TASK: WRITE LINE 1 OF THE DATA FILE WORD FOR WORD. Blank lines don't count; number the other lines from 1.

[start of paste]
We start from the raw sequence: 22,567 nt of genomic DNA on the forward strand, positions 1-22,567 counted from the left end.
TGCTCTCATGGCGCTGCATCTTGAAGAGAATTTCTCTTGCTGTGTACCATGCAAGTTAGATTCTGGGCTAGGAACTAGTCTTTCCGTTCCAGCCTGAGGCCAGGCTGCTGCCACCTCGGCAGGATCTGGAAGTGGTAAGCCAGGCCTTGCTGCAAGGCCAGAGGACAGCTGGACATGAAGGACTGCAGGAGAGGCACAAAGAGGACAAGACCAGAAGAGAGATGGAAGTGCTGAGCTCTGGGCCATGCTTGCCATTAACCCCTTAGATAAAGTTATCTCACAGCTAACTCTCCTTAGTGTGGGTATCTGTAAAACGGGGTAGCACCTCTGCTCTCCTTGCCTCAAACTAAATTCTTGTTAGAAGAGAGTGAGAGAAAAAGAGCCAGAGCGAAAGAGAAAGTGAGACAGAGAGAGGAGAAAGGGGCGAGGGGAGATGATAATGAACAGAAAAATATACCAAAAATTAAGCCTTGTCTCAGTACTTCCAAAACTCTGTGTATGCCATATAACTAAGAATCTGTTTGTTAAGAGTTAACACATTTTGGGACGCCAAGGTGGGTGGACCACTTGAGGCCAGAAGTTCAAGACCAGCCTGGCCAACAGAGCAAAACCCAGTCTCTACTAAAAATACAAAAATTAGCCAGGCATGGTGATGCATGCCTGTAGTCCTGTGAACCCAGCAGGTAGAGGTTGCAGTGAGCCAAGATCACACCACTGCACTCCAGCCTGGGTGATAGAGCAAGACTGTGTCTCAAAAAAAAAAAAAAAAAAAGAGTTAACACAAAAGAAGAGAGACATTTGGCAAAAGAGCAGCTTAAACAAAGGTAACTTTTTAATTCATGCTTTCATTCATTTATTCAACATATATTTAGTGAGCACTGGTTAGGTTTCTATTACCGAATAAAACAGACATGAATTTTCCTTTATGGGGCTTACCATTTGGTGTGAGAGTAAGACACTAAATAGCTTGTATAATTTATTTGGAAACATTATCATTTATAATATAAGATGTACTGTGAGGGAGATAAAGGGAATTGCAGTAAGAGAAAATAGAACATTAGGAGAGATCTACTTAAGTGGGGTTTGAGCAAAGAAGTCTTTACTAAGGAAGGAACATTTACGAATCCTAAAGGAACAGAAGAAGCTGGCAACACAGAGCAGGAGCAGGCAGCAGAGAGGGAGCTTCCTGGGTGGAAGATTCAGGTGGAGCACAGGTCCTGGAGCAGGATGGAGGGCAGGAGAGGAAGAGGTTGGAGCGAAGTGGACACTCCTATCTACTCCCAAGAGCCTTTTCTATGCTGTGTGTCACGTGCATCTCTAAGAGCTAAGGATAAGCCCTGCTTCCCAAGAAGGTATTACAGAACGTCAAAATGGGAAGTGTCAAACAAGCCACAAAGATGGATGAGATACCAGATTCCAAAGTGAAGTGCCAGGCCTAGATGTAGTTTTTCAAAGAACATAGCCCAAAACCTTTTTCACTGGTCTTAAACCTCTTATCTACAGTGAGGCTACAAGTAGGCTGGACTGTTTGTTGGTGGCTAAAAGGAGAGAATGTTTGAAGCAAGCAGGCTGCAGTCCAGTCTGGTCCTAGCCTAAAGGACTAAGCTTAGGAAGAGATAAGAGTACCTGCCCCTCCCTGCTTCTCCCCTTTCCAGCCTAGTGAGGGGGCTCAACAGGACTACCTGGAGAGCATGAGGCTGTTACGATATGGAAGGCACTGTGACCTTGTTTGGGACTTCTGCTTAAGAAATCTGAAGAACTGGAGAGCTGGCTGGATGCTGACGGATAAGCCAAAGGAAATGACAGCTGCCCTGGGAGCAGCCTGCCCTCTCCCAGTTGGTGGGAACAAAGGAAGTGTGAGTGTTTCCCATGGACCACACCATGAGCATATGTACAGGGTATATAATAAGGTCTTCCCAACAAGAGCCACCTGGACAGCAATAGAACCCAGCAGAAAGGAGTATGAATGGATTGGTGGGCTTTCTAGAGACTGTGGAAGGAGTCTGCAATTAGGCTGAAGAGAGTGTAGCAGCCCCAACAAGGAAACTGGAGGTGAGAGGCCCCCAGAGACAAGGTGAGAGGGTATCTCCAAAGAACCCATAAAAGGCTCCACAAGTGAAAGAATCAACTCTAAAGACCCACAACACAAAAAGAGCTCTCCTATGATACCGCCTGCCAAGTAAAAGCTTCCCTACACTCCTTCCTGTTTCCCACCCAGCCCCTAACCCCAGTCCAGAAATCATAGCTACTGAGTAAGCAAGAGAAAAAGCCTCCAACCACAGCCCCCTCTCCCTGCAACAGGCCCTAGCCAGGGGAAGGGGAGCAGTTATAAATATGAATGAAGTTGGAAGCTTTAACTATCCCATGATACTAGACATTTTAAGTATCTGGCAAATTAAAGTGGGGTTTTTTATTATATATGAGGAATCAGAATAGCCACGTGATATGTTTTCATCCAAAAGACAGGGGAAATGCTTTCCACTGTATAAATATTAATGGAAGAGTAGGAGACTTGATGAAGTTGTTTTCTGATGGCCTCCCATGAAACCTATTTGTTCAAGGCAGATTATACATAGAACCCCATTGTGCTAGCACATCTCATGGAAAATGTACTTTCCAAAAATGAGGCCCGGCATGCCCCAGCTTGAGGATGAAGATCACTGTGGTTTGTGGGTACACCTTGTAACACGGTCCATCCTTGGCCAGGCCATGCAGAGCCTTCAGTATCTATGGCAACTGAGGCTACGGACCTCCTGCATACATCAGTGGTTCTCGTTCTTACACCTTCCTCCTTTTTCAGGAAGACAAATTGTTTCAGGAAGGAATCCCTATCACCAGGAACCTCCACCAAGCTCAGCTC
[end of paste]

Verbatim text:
We start from the raw sequence: 22,567 nt of genomic DNA on the forward strand, positions 1-22,567 counted from the left end.